Documenting the history of the orders up through the last quarter of the 20th century e.v. is fairly easy. The people in question have left historic records, and their writings are fixed reference points to which we can refer as we discuss history. It’s historically documented. However, when we start getting past the 1970s e.v., we start to interact with people who are still alive, which makes it a lot harder to say, “this is what they did in their lives, and at the end of their incarnations in this plane, this is what they accomplished and what they’ve left us to sort through.” We simply can’t speak of the living conclusively, because they haven't, ah... concluded.
And because they haven't concluded yet, there's a lot left that can happen. Minds might change, people might see things differently, apparent successors might renounce all occultism and return to the religion of their birth, leaving everyone else wondering what the actual heck just happened, as one (cough cough cough Achad cough cough cough) does.
With this in mind, I think it’s probably best to just delineate the main points to date as they pertain to other people’s public statements, and then to focus on the events leading the A.’. A.’. to Sacramento.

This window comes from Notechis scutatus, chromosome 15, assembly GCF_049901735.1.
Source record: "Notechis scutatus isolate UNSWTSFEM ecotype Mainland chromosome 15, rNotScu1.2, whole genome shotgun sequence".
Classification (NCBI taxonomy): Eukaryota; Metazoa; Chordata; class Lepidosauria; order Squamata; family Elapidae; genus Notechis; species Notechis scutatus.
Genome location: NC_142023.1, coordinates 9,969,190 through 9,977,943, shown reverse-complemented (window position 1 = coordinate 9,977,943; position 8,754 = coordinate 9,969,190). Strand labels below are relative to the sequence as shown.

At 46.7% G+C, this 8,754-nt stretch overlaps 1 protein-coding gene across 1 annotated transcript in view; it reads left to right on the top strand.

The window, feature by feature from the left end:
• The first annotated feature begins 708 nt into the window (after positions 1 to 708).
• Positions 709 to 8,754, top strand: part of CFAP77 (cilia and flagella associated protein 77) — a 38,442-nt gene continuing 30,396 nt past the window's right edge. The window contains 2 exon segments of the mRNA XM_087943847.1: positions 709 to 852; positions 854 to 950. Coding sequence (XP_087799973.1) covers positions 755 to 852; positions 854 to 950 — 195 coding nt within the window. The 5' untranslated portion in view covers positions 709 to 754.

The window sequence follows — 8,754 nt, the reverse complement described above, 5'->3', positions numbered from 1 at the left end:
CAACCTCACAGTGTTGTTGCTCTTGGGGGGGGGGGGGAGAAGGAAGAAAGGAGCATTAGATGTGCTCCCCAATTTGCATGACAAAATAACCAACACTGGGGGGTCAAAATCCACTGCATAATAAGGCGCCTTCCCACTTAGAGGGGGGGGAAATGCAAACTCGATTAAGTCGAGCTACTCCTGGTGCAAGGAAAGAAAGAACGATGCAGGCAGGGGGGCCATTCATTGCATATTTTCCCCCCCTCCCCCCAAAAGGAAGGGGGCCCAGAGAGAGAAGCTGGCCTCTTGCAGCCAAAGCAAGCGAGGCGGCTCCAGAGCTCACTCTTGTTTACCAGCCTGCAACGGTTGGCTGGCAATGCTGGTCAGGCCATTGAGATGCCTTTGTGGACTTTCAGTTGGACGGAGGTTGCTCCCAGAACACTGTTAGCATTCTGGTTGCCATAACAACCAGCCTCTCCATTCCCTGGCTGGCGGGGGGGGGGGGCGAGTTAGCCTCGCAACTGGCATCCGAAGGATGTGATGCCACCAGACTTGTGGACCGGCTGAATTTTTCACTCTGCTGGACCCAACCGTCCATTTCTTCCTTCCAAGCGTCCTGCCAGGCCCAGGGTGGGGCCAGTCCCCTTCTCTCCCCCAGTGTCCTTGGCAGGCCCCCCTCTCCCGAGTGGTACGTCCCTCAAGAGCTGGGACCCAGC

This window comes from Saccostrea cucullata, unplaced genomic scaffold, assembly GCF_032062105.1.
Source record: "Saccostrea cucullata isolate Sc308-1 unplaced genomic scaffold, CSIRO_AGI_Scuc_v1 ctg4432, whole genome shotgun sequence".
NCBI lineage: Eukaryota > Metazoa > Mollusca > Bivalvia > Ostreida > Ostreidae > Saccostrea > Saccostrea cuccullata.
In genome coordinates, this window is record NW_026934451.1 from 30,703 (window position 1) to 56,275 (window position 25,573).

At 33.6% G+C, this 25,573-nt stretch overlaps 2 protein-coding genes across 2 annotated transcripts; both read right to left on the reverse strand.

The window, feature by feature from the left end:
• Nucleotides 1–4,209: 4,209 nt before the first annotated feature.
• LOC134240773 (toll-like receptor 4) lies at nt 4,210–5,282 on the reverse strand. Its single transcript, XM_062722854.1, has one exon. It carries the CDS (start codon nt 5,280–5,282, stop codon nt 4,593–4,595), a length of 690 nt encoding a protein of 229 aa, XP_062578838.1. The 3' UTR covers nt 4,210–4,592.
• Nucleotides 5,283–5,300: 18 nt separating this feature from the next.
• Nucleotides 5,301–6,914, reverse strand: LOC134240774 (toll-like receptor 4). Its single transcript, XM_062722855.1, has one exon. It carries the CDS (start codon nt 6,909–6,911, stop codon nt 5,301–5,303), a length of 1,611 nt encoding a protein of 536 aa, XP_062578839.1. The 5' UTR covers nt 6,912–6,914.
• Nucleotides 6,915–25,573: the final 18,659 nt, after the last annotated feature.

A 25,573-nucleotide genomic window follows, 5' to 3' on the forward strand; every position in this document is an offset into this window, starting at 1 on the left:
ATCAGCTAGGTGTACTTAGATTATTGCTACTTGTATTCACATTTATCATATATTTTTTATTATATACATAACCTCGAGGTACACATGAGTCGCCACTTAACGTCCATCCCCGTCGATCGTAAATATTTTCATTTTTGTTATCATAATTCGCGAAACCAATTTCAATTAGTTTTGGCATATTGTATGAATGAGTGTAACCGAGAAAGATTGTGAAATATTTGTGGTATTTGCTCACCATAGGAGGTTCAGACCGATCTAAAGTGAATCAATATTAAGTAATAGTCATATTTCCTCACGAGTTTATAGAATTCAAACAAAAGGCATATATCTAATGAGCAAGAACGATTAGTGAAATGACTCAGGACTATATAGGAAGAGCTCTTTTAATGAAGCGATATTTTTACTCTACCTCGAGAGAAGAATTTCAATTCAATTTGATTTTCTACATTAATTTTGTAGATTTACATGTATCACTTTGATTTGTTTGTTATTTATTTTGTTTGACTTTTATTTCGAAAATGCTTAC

Over the course of this work, I’ve been keeping track of things as they unfold using a timeline that shows the ongoing chain of events. It’s been pretty useful, I must say. I like pictures, dates, and small words to summarize things, and if a picture is worth a thousand words, then this is definitely that picture:
|The Whole Enchilada|
We’ll begin at Cefalu.
It's April 1920, and Aleister Crowley and his whole squad is totally on point. He is Magus, he is the Prophet, he is the gate of manifestation of the Aeon of Horus, and he's got one of the very first hippy communes ever set up, in beautiful Cefalu, Sicily. He's got acolytes, disciples, and groupies. He's got it going on. The Abbey of Thelema is open for spiritual business, there's drugs, there's ceremonial magick, there's asana and pranayama, and all the sex you can imagine.
Things are going pretty well, if he does say so himself.
And he's not just a local phenomenon. His reputation and influence has spread around the world, even to the silver screen of Hollywood. He has been in touch with a young starlet named Jane Wolfe, and she has agreed to come and join him on his adventure, to participate in the grand experiment, and to devote herself to the teachings of the A.'.A.'..